And don’t forget about primitives that are the context of the functions, when called by `call` or `apply`. In that case the primitives like boolean, number and string are converted to the Object counterpart of the primitive value.
    Just look at the following script:

    var values = [0, true, "string", NaN, undefined, null], i = 0, l = values.length, value;
    function typer() { console.log(‘INSIDE: value: ‘, this.toString(), ‘, type: ‘, typeof this); }
    while (i < l) {
    value = values[i++];
    console.log('OUTSIDE: value: ', value, ', type: ', typeof value);
    typer.call(value);
    }

    The following output is written to console:

    OUTSIDE: value: 0 , type: number
    INSIDE: value: 0 , type: object
    OUTSIDE: value: true , type: boolean
    INSIDE: value: true , type: object
    OUTSIDE: value: string , type: string
    INSIDE: value: string , type: object
    OUTSIDE: value: NaN , type: number
    INSIDE: value: NaN , type: object
    OUTSIDE: value: undefined , type: undefined
    INSIDE: value: [object Window] , type: object
    OUTSIDE: value: null , type: object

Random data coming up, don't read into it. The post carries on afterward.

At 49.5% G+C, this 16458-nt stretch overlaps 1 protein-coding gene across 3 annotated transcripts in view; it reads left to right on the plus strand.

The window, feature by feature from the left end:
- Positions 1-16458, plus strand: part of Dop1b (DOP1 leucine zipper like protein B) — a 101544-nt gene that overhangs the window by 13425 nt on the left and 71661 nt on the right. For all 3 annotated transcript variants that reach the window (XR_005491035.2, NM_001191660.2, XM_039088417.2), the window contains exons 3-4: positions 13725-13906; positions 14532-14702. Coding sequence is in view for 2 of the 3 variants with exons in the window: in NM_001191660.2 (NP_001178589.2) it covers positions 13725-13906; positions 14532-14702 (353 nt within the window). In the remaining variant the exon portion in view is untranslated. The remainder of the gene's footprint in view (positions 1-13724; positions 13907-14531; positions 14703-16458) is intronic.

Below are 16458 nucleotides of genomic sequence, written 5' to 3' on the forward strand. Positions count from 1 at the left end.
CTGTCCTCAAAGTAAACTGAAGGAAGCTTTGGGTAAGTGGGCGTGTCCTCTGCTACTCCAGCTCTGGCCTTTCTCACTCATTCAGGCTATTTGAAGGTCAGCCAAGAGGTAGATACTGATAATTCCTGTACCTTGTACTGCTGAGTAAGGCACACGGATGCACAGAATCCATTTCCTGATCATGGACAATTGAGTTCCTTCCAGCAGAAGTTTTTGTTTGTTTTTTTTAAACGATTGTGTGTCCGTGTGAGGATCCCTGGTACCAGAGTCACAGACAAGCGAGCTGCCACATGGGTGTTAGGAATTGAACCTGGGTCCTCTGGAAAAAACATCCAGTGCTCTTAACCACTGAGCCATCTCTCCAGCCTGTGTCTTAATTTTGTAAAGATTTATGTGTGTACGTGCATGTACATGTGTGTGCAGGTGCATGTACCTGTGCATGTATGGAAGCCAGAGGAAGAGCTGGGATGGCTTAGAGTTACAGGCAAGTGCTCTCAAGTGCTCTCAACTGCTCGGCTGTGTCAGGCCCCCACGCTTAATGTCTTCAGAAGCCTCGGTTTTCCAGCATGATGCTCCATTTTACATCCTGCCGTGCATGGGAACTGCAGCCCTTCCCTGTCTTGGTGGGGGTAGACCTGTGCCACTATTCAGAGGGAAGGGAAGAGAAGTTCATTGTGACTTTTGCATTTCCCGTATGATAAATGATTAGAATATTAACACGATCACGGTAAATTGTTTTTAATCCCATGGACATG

INSIDE: value: [object Window] , type: object

    So the null and undefined values when used as `this` will be converted to the global object.

    Also don't forget about strict mode, which changes the meaning of this. When calling a function, the `this` will not be converted into the global object, not even with null or undefined set as the `this` in case of `call` or `apply`. In that case `this` will be null or undefined.

  • Bob

    Okay, this article makes no sense to me at all. What exactly is “this” and why is it used at all? It seems to just be a substitute for a variable, but you cannot tell at all from this article, which seems to assume you know how “this” is used in other programming languages. Is “this” useful? Why use it when other methods of programming are much more clear? I’ve written thousands of line of workable and efficient code that is very easy to understand and follow without using “this” once.

    • http://www.optimalworks.net/ Craig Buckler

      You’ve never used ‘this’ once? It’s essential if you’re doing any type of object-orientated programming in JavaScript (or any other language).

      JS doesn’t force you to use OOP, but the concepts remain useful if you’re writing reusable code.

  • Trent Reimer

    Good examples.

    “‘this’ remains the global object if you’re calling a function”

    Looking at it that way the behaviour appears consistent. A function is basically a method of the global object, isn’t it?